Raped and Slaughtered: Muslim Persecution of Christians, April, 2014

“I abducted your girls. I will sell them on the market, by Allah… There is a market for selling humans. Allah says I should sell.” — Abubakar Shekau, leader of Boko Haram.

Hillary Clinton repeatedly refused to designate Boko Haram a terrorist organization.

In Malaysia — regularly portrayed in the West as a moderate Muslim nation — any attempt to promote religions other than Islam is illegal.

“The reason they want to kill me is very clear — it is because of being a convert to Christianity.” — Hassan Muwanguzi, Uganda.


Britain will be considered a rogue state if it creates GM people, MP warns

Britain risks being considered a “rogue state” if it pushes ahead with developing “genetically modified people”, MPs were told.

Conservative former minister Sir Edward Leigh also questioned how many more problems would emerge in the future if society is divided between the “modified and unmodified”, as he warned against adopting mitochondrial replacement therapy.

The procedure, which aims to prevent the birth of children with incurable diseases, could lead to humans being created for the “sole purpose of harvesting their useful parts”, the Gainsborough MP added.

Speaking during a backbench Commons debate, Sir Edward told MPs: “Theres been a great deal of controversy over the past few decades regarding genetically modified plants and crops.


UK could join American air strikes in Iraq and Syria, warns David Cameron

David Cameron has raised the prospect of Britain joining American air strikes in Iraq and Syria, stating that he is prepared to “act immediately” without first informing MPs if national security is threatened.

The Prime Minister said he would use a Nato meeting this week to review whether “military measures” were needed against the “barbaric” extremists of Islamic State in Iraq and the Levant Isil.

He used a House of Commons statement to set out a series of measures to protect Britain from the thousands of European citizens who have travelled to Iraq and Syria and want to “wreak havoc on our country”.


I can take Kiev in two weeks, Vladimir Putin warns European leaders

Vladimir Putin has boasted to European leaders that his forces could sweep into Kiev in two weeks if he wanted.

The Russian president reportedly made the threat to the European Commission president during talks on the Ukraine crisis.

Mr Putin told Jose Manuel Barroso: “If I want to, I can take Kiev in two weeks,” Italy’s La Repubblica newspaper reported, implying this could be the result if the EU stepped up sanctions against Russia.

His comments, relayed by Mr Barroso to colleagues at last weekend’s EU summit, emerged as Nato announced it would build a new “spearhead” rapid reaction force of up to 4,000 troops that can be flown into eastern Europe in 48 hours to respond to possible Russian aggression.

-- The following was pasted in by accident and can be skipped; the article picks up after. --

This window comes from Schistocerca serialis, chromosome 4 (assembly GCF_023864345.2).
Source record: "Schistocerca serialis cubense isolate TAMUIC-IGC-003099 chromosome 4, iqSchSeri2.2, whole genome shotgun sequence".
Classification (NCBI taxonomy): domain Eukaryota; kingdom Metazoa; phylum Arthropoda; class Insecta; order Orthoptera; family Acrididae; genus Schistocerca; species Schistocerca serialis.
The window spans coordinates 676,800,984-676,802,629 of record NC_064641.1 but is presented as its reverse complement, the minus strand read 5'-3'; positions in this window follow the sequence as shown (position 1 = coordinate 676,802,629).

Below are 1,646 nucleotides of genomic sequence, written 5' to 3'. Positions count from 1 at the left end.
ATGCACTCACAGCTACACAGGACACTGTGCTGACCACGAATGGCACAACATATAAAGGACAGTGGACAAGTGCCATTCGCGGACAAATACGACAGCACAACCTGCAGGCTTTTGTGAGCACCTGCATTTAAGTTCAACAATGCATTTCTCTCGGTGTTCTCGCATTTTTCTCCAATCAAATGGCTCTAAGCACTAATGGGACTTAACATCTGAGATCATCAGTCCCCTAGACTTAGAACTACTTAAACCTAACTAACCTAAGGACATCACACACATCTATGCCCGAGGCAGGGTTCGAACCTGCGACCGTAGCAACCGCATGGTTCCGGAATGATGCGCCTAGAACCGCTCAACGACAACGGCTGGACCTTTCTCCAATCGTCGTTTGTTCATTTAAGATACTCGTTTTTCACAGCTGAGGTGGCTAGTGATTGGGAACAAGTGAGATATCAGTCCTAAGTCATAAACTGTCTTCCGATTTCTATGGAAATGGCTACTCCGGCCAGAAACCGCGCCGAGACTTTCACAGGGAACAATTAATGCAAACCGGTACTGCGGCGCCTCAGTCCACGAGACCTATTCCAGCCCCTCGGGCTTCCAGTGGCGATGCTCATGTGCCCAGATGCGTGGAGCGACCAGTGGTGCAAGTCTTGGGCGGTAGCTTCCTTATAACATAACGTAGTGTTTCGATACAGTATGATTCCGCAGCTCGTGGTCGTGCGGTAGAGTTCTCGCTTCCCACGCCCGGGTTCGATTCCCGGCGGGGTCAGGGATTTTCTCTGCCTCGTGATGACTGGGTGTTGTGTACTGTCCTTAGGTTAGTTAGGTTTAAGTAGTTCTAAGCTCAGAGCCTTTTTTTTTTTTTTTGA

Morning Briefing – The Telegraph

Good morning. “Splitting distance” bellows the Scottish Sun. (“McSqueaky Bum Time” is the some what more irreverent take on page 2 of the English edition) A new YouGov poll for the Sun has the lead for the Union cut to six points – down from 22 points just a month ago. The numbers are: No 48% Yes 42%, Don’t Knows 8%, or No 53% Yes 47% once the undecideds are excluded.

“Scotland puts Union on knife edge” is the Times’ splash. “A reminder that the Union is in real danger,” says James Forsyth. And to think a fortnight ago, Yes Scotland was widely being written off as dead and buried after that first debate between Alex Salmond and Alistair Darling. Yes, it’s just one poll, and the usual health warnings apply. But the polls influence what people like me write, and – more importantly – they influence the mood of the campaigns, too.

“Oh god, it’s happening again,” was the verdict of one Scottish parliamentarian last night. For veterans of Scottish Labour’s 2011 defeat it all feels horribly familiar. Movement in the betting markets is followed by a shift in the polls – the fear now is that, as happened in 2011, the campaign collapses into infighting. The difference this time is that the upper echelons of Better Together have been prepared for the polls to tighten from some time – that Alex Salmond would give them a fright is expected, and planned for.

Westminster, too, has long been braced for a tense final straight. That – as the FT reports – Westminster has no contingency plans in place in the event of a Yes vote makes London look rather more oblivious than they are. Downing Street has been reluctant to hand the Nationalists a PR victory by being seen to plan for the worst, but the PM has long expected that the last days of the campaign will be tight. For Ed Miliband’s part, Labour are taking the campaign seriously enough that they pulled their organisers out of English marginals and into the battle for the Union some time ago. The hope now is that, by being better prepared, Better Together can prevent the referendum being another unexpected triumph for Mr Salmond.